What to watch: EU export values have dipped meaning that they are now more competitive versus Black Sea prices
Global prices have provided external support to maintain a steady UK wheat market, although balance and market sheets fail to add up.
The percentage of Kansas winter wheat rated Good/Excellent has dropped to 12 per cent from a 39.6 per cent five-year average.
And the Argentine soybean crop is struggling in dry and hot conditions.
May 18 LIFFE wheat futures closed on Wednesday, March 14 at £145/tonne, a rise of £0.25/t on the week.
Since Gleadell’s last UK report in early February, LIFFE has climbed £7/tonne, to its highest level since mid-November. A surge in global prices has provided external support and, even with sterling moving back towards $1.40 against the US dollar, the market remains steady although milling wheat premiums continue to dip.
Chartists would point to levels trading above moving day averages and retracement levels being breached, which is seen as supportive, but the crux of the matter remains a simple one, a scenario of more buyers than sellers.
As the end of the season draws nearer, it is looking apparent that consumers’ coverage is lower for the final quarter, mainly as a result of perceived lower demand and their reluctance to purchase forward on what, on paper, stills looks an oversupplied market.
Long holders have remained proud sellers and the recent price action would vindicate their stance, helped by news that one of the country’s bio-ethanol plants has re-commenced operations, although on what scale and time span remains unclear.
However, as the months have passed, the UK surplus continues to grow as the level of imports swamp what little exports are being executed.
In summary, while the balance sheet tells you one thing, the market is telling you something else. It may be that the surplus of wheat is out there, but may not appear until very late in the season, or even early next marketing year.
Until then the market may stay firm but the fundamentals will rear their head at some stage.
Crops across Europe seem to have come out of the winter in reasonable condition on the whole. Weather conditions remain cold and wet in Germany but there is no major crop concern.
Northern Germany and Denmark have an increased spring cropping area due to wet conditions in autumn, so they will now be looking for conditions to warm up and dry up to allow field work.
Crops in Russia and Ukraine appear to have come through the latest cold spell without too much of an adverse effect and fertiliser applications are reported to be in progress.
Matif wheat futures have been underpinned to some extent by dry weather worries in the US holding prices up overseas. However, EU export values have dipped, meaning that they are now more competitive versus Black Sea prices. The EU needs to pick up some more export demand to avoid a stock build at the end of the season.
Throughout the 17/18 export campaign, the EU wheat has been struggling to find demand. Last week’s USDA report did reduce EU exports but only by one million tonnes. The current annualised pace shows that, in reality, their exports would be another four million tonnes lower than this if the current pace were to continue.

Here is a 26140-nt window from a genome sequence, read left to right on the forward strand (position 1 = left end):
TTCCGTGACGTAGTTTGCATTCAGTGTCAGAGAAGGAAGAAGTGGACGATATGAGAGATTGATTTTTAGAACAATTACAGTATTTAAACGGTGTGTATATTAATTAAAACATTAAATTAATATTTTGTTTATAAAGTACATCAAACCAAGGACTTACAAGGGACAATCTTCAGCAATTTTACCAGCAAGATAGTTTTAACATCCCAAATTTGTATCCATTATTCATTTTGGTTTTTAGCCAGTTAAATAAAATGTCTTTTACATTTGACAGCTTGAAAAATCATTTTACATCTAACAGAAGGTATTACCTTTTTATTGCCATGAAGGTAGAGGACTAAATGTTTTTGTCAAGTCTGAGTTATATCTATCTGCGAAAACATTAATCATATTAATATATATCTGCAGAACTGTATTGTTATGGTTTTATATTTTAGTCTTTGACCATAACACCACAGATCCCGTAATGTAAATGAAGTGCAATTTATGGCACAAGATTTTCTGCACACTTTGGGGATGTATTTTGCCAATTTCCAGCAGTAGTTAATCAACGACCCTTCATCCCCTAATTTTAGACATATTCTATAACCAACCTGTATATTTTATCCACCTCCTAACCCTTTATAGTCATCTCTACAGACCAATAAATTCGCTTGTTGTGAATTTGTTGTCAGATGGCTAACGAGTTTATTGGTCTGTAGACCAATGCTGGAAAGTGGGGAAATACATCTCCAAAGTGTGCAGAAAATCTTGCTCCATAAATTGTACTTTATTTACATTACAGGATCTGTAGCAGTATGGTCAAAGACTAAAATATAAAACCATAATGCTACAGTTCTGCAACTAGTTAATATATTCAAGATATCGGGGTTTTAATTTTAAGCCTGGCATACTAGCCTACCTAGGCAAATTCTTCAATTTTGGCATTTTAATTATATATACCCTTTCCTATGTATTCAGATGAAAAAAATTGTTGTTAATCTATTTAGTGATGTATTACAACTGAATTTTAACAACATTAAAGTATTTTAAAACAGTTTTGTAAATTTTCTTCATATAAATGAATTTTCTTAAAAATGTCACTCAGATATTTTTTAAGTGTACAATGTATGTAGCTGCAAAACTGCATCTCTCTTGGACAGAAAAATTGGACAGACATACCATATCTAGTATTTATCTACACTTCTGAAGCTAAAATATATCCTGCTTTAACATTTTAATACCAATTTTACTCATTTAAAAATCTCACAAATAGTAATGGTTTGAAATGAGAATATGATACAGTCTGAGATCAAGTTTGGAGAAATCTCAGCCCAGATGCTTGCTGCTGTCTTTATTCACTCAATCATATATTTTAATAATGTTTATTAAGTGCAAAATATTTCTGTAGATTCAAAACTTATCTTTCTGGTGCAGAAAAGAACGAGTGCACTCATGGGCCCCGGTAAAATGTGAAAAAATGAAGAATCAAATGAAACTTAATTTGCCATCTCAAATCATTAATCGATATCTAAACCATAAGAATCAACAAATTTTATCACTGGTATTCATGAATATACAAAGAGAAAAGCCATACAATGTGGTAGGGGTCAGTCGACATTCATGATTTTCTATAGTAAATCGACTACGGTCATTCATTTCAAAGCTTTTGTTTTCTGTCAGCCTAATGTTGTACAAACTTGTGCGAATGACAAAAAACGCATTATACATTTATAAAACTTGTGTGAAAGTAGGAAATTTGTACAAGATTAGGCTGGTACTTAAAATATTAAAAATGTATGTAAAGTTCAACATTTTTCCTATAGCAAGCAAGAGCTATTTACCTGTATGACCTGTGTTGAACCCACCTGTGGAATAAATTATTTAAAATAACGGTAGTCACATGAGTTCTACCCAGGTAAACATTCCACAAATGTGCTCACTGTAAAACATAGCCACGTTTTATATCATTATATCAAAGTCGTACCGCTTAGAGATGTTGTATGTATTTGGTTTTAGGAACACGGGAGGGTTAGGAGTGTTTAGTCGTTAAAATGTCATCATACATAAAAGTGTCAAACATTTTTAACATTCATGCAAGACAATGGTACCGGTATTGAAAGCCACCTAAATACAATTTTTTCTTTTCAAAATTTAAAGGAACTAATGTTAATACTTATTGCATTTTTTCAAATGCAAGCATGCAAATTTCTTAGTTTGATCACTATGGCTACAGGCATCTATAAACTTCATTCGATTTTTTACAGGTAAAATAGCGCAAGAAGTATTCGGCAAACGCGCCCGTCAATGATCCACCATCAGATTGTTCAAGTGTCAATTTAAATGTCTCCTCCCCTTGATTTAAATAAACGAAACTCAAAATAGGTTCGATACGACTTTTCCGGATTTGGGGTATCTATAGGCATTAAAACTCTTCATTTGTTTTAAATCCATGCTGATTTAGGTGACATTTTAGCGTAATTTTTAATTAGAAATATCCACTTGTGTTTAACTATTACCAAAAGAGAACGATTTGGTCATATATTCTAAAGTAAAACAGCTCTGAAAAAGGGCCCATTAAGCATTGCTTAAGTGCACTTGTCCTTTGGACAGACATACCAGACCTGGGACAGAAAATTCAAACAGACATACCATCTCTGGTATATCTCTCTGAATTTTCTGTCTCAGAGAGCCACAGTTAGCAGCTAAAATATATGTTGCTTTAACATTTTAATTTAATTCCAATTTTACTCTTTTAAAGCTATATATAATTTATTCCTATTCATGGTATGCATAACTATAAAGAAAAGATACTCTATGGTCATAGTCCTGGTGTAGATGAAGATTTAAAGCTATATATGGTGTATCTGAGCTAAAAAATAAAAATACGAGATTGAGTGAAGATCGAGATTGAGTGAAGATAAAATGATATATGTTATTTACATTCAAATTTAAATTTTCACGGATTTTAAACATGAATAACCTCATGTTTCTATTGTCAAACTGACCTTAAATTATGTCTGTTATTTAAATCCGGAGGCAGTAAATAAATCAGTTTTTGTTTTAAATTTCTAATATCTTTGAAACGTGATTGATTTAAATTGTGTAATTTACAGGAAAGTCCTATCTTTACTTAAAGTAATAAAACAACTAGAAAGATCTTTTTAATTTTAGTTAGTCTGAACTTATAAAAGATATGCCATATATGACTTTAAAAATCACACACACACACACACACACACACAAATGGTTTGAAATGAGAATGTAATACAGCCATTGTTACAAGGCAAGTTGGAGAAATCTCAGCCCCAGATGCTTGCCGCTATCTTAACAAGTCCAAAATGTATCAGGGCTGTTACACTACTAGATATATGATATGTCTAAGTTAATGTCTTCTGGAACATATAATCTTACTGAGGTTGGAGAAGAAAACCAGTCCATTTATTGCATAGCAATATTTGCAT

In the aftermath of the March WASDE report, wheat prices consolidated after the strong start to the year. Global ending stocks were raised by more than 2.5 million tonnes (mt) to a new record high of 268.9mt (of which 47 per cent in China) vs a drop of 0.5mt to 265.6mt expected by the trade.
The trade keeps a close eye on the US drought spreading across most of the Plains.
As of March 11, only 12 per cent of the Kansas winter wheat – which accounts for 24 per cent of the national production – was rated Good/Excellent compared to 40 per cent last year and 39.6 per cent on a five-year average. The drought in the US is serious but major importers do not rely on this origin anymore and as such, adverse conditions in Europe and the Black Sea will be required for a long lasting rally in price.
Wheat could still benefit from the support coming from the barley and maize fundamentals. The former continues to benefit from high international demand while the latter has reached a seven-month high on Chicago, amid further reductions in South American crop estimates.
The same story goes on for soybean and, as a result, speculators have been buying a record combined amount of wheat, corn, soy/soymeal over the last six weeks, lending further support to the grain markets.
Despite limited and patchy rains last week, the ongoing dry and hot conditions across Argentina's soybean growing regions remains the key driver of global oilseeds prices.
The crop continues to deteriorate, with 50 per cent now rated either good or excellent condition, down another two points on the week and compared to over 80 per cent for the same time last year. The USDA cut production here by 7mt in their recent report, to 47mt (58mt last year), but some private estimates see the crop closer to 42mt.
European rapeseed prices have fallen about €4/t from week ago levels, weighed by ample supplies and steep declines in US soybean futures. Imports from third countries are very slow and lower prices will do nothing to tempt Canadian or Australian supplies into the EU. Ukraine has all but completed its export program for the season.
In the UK, rapeseed prices continue to track Continental prices lower, adjusted for currency. Achieving £300 ex-farm is an ambitious target in the short-term, although another very cold front originating from Russia is forecast to creep westwards into Europe in late March.
This could have the potential to cause crop damage to immature plants. Romania, Poland and Germany are the most exposed, but all would feel the impact through prices.